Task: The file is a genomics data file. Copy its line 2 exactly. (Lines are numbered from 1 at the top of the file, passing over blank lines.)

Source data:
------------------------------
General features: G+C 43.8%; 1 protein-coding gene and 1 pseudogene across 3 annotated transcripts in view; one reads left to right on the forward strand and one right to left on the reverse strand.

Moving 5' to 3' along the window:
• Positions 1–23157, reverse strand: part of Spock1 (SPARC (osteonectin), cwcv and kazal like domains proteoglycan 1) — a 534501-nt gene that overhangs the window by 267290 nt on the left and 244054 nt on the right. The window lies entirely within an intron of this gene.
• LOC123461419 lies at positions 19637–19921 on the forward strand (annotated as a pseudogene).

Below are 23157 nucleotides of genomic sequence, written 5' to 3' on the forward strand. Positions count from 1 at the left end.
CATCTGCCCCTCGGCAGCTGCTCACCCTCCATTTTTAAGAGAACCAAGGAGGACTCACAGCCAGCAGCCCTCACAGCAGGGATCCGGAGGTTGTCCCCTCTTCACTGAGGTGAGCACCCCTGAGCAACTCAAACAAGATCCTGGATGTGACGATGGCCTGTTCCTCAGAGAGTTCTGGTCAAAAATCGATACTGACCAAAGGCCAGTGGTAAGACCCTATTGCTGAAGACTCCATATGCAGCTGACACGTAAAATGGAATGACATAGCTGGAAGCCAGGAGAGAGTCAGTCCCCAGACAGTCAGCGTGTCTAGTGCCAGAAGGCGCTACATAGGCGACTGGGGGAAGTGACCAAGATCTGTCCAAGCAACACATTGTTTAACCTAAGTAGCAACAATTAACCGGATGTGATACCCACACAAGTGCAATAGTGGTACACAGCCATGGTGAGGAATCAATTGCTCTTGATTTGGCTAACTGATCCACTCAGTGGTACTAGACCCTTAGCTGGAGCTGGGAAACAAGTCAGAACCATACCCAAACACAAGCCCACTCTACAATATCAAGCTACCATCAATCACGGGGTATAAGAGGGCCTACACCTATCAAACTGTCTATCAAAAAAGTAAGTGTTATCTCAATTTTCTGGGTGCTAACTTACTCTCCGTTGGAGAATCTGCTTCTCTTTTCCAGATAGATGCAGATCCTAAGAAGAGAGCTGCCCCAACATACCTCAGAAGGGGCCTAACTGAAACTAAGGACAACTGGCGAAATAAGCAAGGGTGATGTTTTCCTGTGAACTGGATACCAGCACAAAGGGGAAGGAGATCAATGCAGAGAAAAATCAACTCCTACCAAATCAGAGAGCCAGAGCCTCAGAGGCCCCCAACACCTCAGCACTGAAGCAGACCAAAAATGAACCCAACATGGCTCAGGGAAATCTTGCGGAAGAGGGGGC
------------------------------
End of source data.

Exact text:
Moving 5' to 3' along the window: